BALTIMORE (AP) — The latest on the Baltimore City Council's vote to keep interim police commissioner Kevin Davis permanently (all times local):
Kevin Davis has been sworn in as Baltimore's permanent police commissioner by Mayor Stephanie Rawlings-Blake.
Davis, the interim commissioner until the City Council voted to confirm him hours earlier, was met with cheers as he took his oath at a community meeting Monday evening.
Beforehand, Davis and Rawlings-Blake held a news conference to address an activists' protest that erupted after the vote. The protesters, some of whom were arrested after a sit-in at City Hall late last week, said they remained frustrated even after Davis met with them Sunday and agreed to 19 demands, including a policy for how police treat protesters.
Davis said he thought the meeting was "productive" and that he admired the commitment of the young activists.
"I don't know many police commissioners who have met with a group of grassroots protesters. It's an important relationship to build, and like any relationship it takes work," he said.
Rawlings-Blake said she was "confused" by protesters' tactics. "I'm grateful that the commissioner met with them and talked about their demands," she said. " ... I think certainly their voices have been heard."
Davis has the remaining five years of Anthony Batts' six-year contract. Rawlings-Blake fired Batts in July after homicides spiked following the death of Freddie Gray, who was severely injured while in police custody.
The young organizers of a protest over police, housing and educational issues in Baltimore say they'll continue to pressure Police Commissioner Kevin Davis to ensure the city's youth are heard.
They rallied at a plaza at the Inner Harbor in Baltimore after speaking out Monday evening at a City Council vote to confirm Davis permanently as the city's top police official. People chanted, "Justice for Freddie Gray, justice for Tyrone West, justice for all victims of police brutality." Gray and West are black men who died after encounters with Baltimore police.
At least 25 officers gathered nearby and watched. Shortly after 6 p.m., organizers linked arms and pledged to carry on the struggle.
Adam Jackson, chief executive of a Baltimore think tank called Leaders of a Beautiful Struggle, was among the protesters arrested last week at City Hall after a sit-in. He said Monday night of the demonstrators present that "we're more effective out here, advocating, than we are getting arrested."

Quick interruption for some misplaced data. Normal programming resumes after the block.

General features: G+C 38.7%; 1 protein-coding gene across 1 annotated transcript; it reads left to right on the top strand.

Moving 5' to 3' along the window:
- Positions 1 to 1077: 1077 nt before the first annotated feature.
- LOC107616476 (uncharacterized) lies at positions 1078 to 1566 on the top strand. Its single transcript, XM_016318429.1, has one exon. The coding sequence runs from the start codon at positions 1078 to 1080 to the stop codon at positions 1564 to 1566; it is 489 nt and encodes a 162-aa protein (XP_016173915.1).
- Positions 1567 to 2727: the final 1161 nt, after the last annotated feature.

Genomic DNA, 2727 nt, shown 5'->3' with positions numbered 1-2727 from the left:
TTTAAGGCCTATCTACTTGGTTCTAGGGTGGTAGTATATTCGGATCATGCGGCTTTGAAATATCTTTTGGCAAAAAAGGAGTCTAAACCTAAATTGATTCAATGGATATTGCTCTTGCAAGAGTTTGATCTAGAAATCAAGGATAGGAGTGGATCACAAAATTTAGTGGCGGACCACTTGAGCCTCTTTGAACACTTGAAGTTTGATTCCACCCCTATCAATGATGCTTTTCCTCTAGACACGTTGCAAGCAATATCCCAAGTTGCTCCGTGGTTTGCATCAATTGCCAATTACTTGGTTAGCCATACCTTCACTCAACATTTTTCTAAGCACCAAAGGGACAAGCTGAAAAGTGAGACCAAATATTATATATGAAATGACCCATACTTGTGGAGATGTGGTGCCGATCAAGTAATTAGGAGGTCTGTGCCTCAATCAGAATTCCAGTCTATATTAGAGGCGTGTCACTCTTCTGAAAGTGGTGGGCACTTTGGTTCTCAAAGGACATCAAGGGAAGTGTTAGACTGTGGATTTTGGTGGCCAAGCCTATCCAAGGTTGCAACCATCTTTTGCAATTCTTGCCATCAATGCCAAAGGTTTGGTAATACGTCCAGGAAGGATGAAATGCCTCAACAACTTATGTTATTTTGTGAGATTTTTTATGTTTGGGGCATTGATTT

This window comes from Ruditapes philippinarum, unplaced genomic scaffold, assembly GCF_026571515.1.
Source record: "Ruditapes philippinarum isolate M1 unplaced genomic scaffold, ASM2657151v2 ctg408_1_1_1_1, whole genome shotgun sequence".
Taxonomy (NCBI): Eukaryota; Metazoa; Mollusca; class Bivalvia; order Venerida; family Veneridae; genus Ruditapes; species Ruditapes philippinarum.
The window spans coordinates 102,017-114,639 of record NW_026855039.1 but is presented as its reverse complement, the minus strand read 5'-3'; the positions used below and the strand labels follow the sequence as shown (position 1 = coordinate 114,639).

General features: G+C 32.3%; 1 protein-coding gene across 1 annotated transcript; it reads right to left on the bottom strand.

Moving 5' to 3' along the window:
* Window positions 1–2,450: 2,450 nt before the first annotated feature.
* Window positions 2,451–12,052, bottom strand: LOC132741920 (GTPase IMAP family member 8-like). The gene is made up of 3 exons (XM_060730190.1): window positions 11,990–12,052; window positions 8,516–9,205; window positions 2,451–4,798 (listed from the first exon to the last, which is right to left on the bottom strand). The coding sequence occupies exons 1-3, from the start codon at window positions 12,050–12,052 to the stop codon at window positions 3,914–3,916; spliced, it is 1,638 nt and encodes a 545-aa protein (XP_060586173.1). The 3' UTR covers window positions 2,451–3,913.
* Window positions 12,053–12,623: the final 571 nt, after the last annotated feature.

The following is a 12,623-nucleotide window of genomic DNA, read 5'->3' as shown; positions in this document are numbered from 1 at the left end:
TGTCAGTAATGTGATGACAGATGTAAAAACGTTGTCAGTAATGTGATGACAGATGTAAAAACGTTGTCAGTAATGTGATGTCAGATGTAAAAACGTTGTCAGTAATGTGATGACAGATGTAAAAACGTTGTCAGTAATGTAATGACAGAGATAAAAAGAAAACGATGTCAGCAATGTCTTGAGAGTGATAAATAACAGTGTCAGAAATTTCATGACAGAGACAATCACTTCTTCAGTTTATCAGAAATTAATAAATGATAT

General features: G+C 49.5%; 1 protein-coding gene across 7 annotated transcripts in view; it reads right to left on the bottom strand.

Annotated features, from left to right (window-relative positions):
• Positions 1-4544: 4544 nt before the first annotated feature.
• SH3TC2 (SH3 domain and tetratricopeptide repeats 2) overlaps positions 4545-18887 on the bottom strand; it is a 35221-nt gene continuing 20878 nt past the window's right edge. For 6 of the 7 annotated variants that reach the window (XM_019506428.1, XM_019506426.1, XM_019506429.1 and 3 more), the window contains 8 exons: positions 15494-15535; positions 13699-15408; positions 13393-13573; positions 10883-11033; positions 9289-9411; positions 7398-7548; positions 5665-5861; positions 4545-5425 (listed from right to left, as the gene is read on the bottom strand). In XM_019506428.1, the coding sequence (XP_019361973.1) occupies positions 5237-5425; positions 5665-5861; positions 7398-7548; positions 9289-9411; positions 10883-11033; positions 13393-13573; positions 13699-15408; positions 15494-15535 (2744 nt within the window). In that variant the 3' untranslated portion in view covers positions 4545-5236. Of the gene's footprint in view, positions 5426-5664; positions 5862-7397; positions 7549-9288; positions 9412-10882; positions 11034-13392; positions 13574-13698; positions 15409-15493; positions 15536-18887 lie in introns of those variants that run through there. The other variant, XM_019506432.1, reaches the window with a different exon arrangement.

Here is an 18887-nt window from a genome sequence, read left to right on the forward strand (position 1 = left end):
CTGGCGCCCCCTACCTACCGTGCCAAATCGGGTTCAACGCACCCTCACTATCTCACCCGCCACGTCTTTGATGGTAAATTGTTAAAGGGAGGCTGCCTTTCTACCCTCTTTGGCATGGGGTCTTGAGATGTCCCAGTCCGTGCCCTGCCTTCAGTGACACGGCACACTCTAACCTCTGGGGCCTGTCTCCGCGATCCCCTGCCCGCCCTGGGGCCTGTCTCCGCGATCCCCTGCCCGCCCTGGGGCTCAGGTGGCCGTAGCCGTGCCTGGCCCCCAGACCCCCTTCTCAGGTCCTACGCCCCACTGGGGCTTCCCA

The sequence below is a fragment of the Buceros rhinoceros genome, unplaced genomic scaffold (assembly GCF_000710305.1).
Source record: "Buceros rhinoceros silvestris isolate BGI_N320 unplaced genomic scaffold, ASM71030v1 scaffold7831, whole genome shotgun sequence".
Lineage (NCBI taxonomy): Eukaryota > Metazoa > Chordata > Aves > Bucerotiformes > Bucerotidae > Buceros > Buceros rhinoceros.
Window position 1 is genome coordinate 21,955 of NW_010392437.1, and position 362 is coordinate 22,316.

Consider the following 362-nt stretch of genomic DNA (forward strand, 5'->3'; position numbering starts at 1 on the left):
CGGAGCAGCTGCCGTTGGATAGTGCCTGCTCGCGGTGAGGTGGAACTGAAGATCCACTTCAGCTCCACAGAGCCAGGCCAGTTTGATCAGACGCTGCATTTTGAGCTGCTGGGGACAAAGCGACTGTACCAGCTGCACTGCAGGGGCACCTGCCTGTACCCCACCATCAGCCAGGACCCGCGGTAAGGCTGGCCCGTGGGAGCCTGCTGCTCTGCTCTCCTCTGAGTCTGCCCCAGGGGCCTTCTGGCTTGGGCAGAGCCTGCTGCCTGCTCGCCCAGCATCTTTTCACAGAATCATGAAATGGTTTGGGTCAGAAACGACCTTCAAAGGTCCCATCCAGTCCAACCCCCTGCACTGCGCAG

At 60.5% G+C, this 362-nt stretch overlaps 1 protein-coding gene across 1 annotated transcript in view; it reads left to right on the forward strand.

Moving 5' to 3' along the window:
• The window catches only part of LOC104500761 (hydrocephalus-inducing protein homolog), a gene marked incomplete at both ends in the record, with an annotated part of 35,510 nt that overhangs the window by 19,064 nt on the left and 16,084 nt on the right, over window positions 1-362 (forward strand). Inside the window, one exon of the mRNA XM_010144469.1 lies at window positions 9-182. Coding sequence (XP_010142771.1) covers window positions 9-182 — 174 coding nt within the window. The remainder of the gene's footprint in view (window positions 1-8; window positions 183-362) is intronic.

Of the group's efforts, Jackson said, "It's a battle and we lost tonight with the vote. But it's a longer battle and one we're in for."
About 60 to 70 people are marching in Baltimore's downtown streets after a City Council vote confirmed Kevin Davis as the permanent police commissioner.
The group left City Hall and was marching and chanting, "No justice, no peace, no racist police." They also called, "Whose streets?" and answered, "Our streets!" Another chant: "This is what democracy looks like!"
The student and community activists are unhappy with Davis' selection, with some saying he has cracked down on protests since taking over as interim commissioner in July. They sought to reach an agreement with him on how officers will respond to protests and held a meeting with him Sunday.
Marchers entered the streets during evening rush hour. Some drivers appear bewildered by the presence of the demonstrators and are trying to turn their cars around.
When Baltimore City Council President Bernard C. "Jack" Young asked which council members opposed Commissioner Kevin Davis' appointment, several audience members chimed in, shouting "no!"
Young called a five-minute recess when protesters began chanting "If we don't get it shut it down!" and "This is what democracy looks like" in the hallway.
Police officers escorted several protesters outside City Hall onto the street. The Council then resumed its meeting.
Baltimore's City Council has approved the nomination of interim Police Commissioner Kevin Davis to the city's top law enforcement job.
The Council voted Monday evening to appoint Davis to the post permanently. Two Council members voted 'no.'
Davis has the remaining five years of Anthony Batts' six-year contract. Mayor Stephanie Rawlings-Blake fired Batts in July after homicides spiked following the death of Freddie Gray, who was severely injured while in police custody.
The Board of Estimates, which is controlled by the mayor, is to set the terms of Davis' contract. The mayor wants to pay him $200,000 annually through June 2020.
After Davis appeared last week before the Council's executive appointments committee, activists staged a sit-in at City Hall that led to 16 arrests on trespassing charges.
A group of activists gathered Monday outside of City Hall in protest of the likely confirmation of Interim Commissioner Kevin Davis by the city council, scheduled to vote at 5 p.m.
Makayla Gilliam-Price, a high school student and founding member of City Bloc who was arrested after a City Hall sit-in last week, said she and other activists met with Davis on Sunday to discuss a list of demands that includes guidelines for how protesters are treated by police.
Gilliam-Price said Davis agreed "whole-heartedly and unflinchingly" to the demands on Sunday, and that Monday's gathering was supposed to be a celebration of that. But Gilliam-Price said the group was disappointed that Davis issued a statement that stopped short of acknowledging that commitment.
She and others gathered outside of City Hall to send a message, she said, that the group is "well aware of his neglect" and "will continue to put pressure on him while he's commissioner."
Adam Jackson from Leaders for a Beautiful Struggle said some members of that group were ready to occupy City Hall again.